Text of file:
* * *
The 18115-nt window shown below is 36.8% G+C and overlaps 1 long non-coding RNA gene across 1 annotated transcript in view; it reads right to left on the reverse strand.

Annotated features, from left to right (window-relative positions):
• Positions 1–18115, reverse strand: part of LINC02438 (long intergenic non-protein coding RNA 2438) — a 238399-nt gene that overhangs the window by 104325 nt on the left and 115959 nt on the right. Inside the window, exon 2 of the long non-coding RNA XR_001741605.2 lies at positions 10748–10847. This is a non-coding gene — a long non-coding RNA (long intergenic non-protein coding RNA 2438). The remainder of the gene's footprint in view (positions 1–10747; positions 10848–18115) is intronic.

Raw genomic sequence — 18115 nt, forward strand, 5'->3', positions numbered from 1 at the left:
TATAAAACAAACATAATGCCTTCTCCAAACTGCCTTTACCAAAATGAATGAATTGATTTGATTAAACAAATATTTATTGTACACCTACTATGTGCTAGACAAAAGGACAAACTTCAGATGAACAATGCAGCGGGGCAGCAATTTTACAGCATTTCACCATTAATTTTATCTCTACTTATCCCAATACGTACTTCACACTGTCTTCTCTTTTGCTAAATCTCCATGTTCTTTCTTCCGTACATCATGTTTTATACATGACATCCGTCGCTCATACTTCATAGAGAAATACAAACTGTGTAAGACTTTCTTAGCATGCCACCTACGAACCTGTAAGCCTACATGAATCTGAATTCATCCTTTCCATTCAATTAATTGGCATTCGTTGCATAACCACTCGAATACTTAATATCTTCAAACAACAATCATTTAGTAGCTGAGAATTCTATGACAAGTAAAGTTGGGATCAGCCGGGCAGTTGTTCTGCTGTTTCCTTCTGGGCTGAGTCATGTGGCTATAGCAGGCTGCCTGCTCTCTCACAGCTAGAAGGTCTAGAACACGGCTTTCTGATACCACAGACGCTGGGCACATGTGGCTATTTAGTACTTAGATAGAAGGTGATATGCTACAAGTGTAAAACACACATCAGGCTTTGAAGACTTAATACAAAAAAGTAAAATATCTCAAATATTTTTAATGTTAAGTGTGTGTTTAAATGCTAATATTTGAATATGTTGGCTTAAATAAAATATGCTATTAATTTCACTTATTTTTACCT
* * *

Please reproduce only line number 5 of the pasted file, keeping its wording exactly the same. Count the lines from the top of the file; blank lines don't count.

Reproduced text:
TATAAAACAAACATAATGCCTTCTCCAAACTGCCTTTACCAAAATGAATGAATTGATTTGATTAAACAAATATTTATTGTACACCTACTATGTGCTAGACAAAAGGACAAACTTCAGATGAACAATGCAGCGGGGCAGCAATTTTACAGCATTTCACCATTAATTTTATCTCTACTTATCCCAATACGTACTTCACACTGTCTTCTCTTTTGCTAAATCTCCATGTTCTTTCTTCCGTACATCATGTTTTATACATGACATCCGTCGCTCATACTTCATAGAGAAATACAAACTGTGTAAGACTTTCTTAGCATGCCACCTACGAACCTGTAAGCCTACATGAATCTGAATTCATCCTTTCCATTCAATTAATTGGCATTCGTTGCATAACCACTCGAATACTTAATATCTTCAAACAACAATCATTTAGTAGCTGAGAATTCTATGACAAGTAAAGTTGGGATCAGCCGGGCAGTTGTTCTGCTGTTTCCTTCTGGGCTGAGTCATGTGGCTATAGCAGGCTGCCTGCTCTCTCACAGCTAGAAGGTCTAGAACACGGCTTTCTGATACCACAGACGCTGGGCACATGTGGCTATTTAGTACTTAGATAGAAGGTGATATGCTACAAGTGTAAAACACACATCAGGCTTTGAAGACTTAATACAAAAAAGTAAAATATCTCAAATATTTTTAATGTTAAGTGTGTGTTTAAATGCTAATATTTGAATATGTTGGCTTAAATAAAATATGCTATTAATTTCACTTATTTTTACCT